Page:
Three days later, on 7th February 1917 Private Stephens was slightly wounded in action whilst the Battalion was in action near Guedecourt, France. He was one of 51 wounded this day another 21 members of the Battalion were killed. He re-joined the Battalion on 15th February 1917 whilst it was training and conducting fatigues at Mametz, France.

Just over two months later, on 11th April 1917 Private Stephens was reported Missing in Action during an attack on the Hindenburg Line near Bullecourt, France. He was one of 367 men from the Battalion reported missing this day, and another 25 were killed and 118 wounded.

After a Court of Enquiry was held by the Battalion on 8th October 1917 Private Stephens was officially listed as Killed in Action.

Private Stephens has no known grave, and his name is commemorated on the Australian National Memorial at Villers-Bretonneux, France.

Private Stephen’s name on the Villers-Bretonneux Memorial, France (Photograph: S. & H. Thompson 7/9/2014)

Private Stephens’ name on the Villers-Bretonneux Memorial, France (Photograph: S. & H. Thompson 7/9/2014)

Private Stephens’ name is also commemorated on panel 71 on the Australian War Memorial First World War Roll of Honour.

[1] ‘Our soldiers’, The Dubbo Liberal and Macquarie Advocate, 26 October 1915, p. 2, http://nla.gov.au/nla.news-article77601552

[2] ‘Gilgandra Recruiting Association’, Gilgandra Weekly, 10 December 1915, p. 6, http://nla.gov.au/nla.news-article119922432

[3] Letter from H. J. Stephens to A. H. Miller dated 9th March 1915 in: Alex Halden (Joe) Miller papers mainly relating to the Gilgandra Coo-ee Recruitment March, New South Wales, 1912-1921, 1939. Gilgandra Coo-ee Recruitment March correspondence and papers, 1915-1939.

[4] ‘The soldiers that voted “No”’, The Farmer and Settler, April 1917, p. 2, http://nla.gov.au/nla.news-article116643546

[5] ‘A baptism of fire’, The Farmer and Settler, 17 August, 1917, p. 2, http://nla.gov.au/nla.news-article116642518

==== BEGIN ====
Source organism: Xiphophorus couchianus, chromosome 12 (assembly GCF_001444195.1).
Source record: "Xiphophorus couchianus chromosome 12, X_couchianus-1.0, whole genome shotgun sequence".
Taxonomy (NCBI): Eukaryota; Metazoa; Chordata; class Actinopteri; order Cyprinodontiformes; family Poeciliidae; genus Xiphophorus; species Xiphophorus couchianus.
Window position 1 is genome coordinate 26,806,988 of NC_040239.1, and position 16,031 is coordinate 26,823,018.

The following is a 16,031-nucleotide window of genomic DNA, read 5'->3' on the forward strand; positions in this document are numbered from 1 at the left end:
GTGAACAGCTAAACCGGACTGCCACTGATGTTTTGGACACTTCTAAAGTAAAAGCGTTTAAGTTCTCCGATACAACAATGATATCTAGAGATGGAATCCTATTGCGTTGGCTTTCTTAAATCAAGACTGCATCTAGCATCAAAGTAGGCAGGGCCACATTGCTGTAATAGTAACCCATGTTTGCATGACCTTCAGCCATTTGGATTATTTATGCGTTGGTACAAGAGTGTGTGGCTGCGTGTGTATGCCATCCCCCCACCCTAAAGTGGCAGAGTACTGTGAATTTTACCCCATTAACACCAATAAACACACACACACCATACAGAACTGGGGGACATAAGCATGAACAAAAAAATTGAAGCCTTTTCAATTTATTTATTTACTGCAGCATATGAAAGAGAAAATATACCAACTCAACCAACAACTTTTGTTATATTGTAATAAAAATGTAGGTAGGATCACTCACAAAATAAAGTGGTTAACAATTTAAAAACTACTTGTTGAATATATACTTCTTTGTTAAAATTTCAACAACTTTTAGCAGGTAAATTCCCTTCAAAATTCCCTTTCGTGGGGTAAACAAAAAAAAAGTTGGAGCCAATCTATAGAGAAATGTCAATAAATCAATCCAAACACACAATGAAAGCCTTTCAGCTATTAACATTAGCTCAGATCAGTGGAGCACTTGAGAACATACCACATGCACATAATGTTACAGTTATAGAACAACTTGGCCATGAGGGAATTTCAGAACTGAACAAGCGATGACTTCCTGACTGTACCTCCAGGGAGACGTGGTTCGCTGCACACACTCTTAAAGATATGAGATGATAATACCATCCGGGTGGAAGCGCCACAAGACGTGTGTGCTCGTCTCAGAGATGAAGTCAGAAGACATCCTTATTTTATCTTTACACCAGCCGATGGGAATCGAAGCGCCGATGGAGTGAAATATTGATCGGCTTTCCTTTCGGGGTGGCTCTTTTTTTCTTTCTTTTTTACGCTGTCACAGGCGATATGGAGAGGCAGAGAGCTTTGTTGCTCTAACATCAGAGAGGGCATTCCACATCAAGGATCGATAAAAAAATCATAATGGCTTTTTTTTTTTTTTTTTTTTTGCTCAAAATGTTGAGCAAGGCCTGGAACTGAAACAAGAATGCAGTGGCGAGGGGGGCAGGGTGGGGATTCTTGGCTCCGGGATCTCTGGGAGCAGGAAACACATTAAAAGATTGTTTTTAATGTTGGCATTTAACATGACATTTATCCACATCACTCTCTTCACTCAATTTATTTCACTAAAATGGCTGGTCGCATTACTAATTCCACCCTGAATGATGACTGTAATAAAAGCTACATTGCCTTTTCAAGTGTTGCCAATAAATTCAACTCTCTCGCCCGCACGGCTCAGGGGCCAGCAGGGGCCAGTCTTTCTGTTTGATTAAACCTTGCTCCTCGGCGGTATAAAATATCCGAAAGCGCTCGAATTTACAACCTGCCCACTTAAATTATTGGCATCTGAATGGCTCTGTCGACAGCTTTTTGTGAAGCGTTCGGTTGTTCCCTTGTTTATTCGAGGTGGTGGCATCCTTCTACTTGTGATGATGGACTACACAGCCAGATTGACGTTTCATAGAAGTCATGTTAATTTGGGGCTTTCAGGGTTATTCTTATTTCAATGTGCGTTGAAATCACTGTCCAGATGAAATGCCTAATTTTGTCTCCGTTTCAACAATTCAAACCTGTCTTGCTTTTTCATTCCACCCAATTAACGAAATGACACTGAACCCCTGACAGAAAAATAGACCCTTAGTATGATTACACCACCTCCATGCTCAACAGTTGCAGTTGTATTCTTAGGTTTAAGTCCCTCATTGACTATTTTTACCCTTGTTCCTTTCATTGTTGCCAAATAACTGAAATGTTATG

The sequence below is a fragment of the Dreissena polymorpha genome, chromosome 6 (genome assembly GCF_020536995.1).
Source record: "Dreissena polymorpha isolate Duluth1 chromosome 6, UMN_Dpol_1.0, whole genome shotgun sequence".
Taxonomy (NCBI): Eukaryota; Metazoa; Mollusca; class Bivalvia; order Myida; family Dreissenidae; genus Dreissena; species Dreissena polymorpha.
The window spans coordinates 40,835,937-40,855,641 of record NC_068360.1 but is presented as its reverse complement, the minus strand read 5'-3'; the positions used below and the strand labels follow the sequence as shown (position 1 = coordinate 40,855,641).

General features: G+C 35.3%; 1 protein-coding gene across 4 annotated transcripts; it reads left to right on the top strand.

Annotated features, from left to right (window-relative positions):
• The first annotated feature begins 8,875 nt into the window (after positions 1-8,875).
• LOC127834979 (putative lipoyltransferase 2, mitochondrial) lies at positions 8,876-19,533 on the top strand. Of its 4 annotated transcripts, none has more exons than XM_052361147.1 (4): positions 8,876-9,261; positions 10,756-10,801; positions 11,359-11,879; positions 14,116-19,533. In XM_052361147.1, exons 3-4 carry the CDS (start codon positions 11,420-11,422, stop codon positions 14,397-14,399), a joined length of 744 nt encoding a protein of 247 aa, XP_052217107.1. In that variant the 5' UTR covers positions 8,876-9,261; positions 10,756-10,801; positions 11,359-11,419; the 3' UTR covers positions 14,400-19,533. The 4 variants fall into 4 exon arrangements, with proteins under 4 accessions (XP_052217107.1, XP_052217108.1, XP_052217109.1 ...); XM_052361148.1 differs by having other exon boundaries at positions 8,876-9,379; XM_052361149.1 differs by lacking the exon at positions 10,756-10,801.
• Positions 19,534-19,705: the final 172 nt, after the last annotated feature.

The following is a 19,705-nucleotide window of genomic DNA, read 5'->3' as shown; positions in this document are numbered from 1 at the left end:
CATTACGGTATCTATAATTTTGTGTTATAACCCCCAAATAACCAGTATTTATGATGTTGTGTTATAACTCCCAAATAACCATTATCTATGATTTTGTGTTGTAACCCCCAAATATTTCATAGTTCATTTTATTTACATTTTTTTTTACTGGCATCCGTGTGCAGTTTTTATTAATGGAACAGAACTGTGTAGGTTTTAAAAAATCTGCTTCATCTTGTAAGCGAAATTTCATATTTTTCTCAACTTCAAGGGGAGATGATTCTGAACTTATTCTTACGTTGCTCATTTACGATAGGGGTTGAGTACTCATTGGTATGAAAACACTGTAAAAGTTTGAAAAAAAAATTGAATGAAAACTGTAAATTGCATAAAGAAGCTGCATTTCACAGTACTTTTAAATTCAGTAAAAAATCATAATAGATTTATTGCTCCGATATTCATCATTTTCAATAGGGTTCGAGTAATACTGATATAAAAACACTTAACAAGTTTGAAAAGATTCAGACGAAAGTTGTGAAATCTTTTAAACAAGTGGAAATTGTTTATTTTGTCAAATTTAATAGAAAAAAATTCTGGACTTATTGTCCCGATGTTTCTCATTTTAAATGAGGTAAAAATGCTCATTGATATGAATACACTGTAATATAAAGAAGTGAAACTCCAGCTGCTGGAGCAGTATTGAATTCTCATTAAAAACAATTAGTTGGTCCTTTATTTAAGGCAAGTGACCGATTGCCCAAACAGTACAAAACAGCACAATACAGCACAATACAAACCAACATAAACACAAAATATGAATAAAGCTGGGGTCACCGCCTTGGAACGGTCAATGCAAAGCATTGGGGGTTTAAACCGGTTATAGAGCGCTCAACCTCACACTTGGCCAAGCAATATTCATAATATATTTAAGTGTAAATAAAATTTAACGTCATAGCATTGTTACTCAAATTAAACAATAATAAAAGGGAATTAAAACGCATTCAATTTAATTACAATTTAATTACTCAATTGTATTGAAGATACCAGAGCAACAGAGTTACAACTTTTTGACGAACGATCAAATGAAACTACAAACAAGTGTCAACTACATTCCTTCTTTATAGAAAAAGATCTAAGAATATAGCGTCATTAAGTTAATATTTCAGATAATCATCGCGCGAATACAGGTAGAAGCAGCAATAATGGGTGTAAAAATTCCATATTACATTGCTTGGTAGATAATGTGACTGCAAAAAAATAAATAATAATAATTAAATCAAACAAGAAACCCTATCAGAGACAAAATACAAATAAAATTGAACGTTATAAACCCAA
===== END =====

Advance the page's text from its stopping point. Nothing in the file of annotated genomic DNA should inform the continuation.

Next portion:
William Henry NICHOLLS

William Henry NICHOLLS

Per his military service record (regimental no. 2369), William Henry Nicholls was born at Camperdown, Sydney, N.S.W. He gave his age as 27 years and 6 months, his marital status as single, and his occupation as contractor. His description on his medical was height 5 feet 10 inches tall, weight 143 lbs., with a fair complexion, green eyes, and brown hair. His religious denomination was Church of England. He claimed that he had 12 months experience in the school cadets.

He completed his medical on the 2nd October 1915 at Coonamble, and was attested at Coonamble on the 21s October 1915. However another Application to enlist in the Australian Imperial Force form in his service record was made at Dubbo on 21st October 1915 (after the Coo-ee March had passed through this town), and his medical examination form dated 2nd October 1915 at Coonamble is countersigned by Dr. E.H. Burkett at Dubbo and dated 21st October 1915.

William Henry Nicholls was reported to have been ‘one of the Coo-ees’ in the Leader.[1] It appears that he was one of the two men from Coonamble reported in the Gilgandra Weekly as catching up with the Coo-ees at Molong on 22nd October 1915 – the other being ‘Coonambleite’ Jack Parker, who also did his medical at Dubbo on 21st October 1915.[2]

After completing the Coo-ee March he went to Liverpool Camp as reinforcement for the 13th Battalion.

On the 23rd March 1916 he was transferred to the 16th Reinforcements for the 7th Light Horse Regiment.

On his embarkation roll his address at time of enrolment was Coonamble, N.S.W., and his next of kin is listed as his aunt, Salina [sic] Ann Bradbury, Richmond, Rocky Point Road, Sans Souci, N.S.W.

On 18th April 1916 Trooper Nicholls departed Sydney on the HMAT A56 Palermo, arriving in Egypt on 18th May 1916.

On 21st May 1916 Trooper Nicholls was admitted to the Government Hospital at Suez with Mumps. On 17th June 1916 he was discharged from hospital and rejoined the 2nd Light Horse Training Regiment at Tel-El-Kebir, Egypt.

On 5th August 1916 Trooper Nicholls departed the 2nd Light Horse Training Regiment to join the 7th Light Horse Regiment. On 16th August 1916 Trooper Nicholls marched into the 7th Light Horse Regiment when it was resting at Bir Etmaler, Egypt.